Casualty will start filming in south Wales in 2011
Filming of BBC drama Casualty is to move from Bristol to the Cardiff area, the BBC has confirmed.
The decision is part of a BBC strategy to increase network TV production from the UK nations and regions.
There has been strong opposition to the move in Bristol. A local newspaper ran a campaign to keep Casualty in the city where it has been filmed for 20 years.
Casualty will join a growing stable of network drama produced in Wales, including Doctor Who and Torchwood.
The BBC said it was anticipated that Casualty would start filming in Wales in 2011.
The new location for Casualty is dependent on further value for money evaluations, ensuring maximum benefit for licence payers. The decision will be announced later in the year.
BBC Wales controller Menna Richards said the announcement placed BBC Wales at the heart of BBC drama network production.
It will build on the enormous success of drama from Wales and, more broadly, will accelerate the development of the creative sector there
Note sent to Casualty staff
"We have already established a first-class drama production base in Wales, and Casualty provides a springboard for further creative and talent development," she said.
"We look forward to working with the cast and crew to ensure Casualty builds on its enormous success and are delighted that John Yorke, BBC controller, drama production and new talent, will continue to lead the show.
"We hope that today's announcement will provide a catalyst for further growth."
A note to Casualty staff on the decision said the BBC believed "that moving Casualty would play a significant part in fulfilling our commitment to building a creatively sustainable centre of excellence for drama in Wales.
"It will build on the enormous success of drama from Wales and, more broadly, will accelerate the development of the creative sector there."
However, Bristol East Labour MP Kerry McCarthy, who campaigned to keep the medical drama in the city, called the decision disappointing.
The Natural History Unit is not enough to sustain all the jobs Casualty supplies
Kerry McCarthy MP
"It is not a surprise in that we were more or less led to believe the decision had already been made," she said.
"Now we need assurances from the BBC that they will be keeping some production in Bristol because the Natural History Unit is not enough to sustain all the jobs Casualty supplies.
"We want to meet with the BBC as soon as possible because particularly in the current economic climate, people are worried about their jobs."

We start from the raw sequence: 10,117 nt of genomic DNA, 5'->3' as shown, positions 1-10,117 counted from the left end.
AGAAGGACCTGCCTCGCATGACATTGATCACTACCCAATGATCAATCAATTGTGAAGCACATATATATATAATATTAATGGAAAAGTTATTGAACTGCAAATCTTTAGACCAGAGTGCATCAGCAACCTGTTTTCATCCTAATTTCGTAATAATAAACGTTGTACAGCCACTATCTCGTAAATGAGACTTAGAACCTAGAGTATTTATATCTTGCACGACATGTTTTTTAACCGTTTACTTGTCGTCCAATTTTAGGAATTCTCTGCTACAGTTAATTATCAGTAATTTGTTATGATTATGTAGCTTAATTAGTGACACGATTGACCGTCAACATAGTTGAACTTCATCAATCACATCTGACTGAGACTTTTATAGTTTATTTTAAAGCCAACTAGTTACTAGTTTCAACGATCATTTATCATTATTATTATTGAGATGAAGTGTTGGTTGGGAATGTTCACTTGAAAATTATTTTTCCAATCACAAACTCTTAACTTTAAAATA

Ms McCarthy said some of the outside scenes shot in Casualty were set against well-known landmarks like the Clifton suspension bridge and asked whether it would now become a "Welsh" programme.
"This is part of the BBC's out of London strategy but other productions could have been moved to Cardiff," she said.
On the map
While some estimates say the show generates £10m for the local economy in Bristol, others put the figure higher.
Regional creative and media agency South West Screen said Casualty contributed £25m to the local economy, with £13m directly from the show's production budget. It said it was "very disappointed" by the decision.
BBC Wales head of drama Piers Wenger said Casualty was a core part of a continuing strategy to develop BBC Wales as a centre of creative excellence in drama spearheaded by the success of Doctor Who.
"Having such an established and respected series made in Wales will build on the success of other BBC Wales drama productions such as Pobol y Cwm, Merlin and Torchwood," he said.
"It puts Wales firmly on the map as one the most creative production bases outside of London."
Cardiff council leader Rodney Berman said: "Through the undoubted success of Doctor Who and Torchwood, BBC Wales has ably proved its ability to take a stronger role in BBC production across the UK and this is a firm vote of confidence from the BBC's management.
"Moving Casualty here will put us more firmly on the map and create expanded job opportunities locally within the creative media sector."
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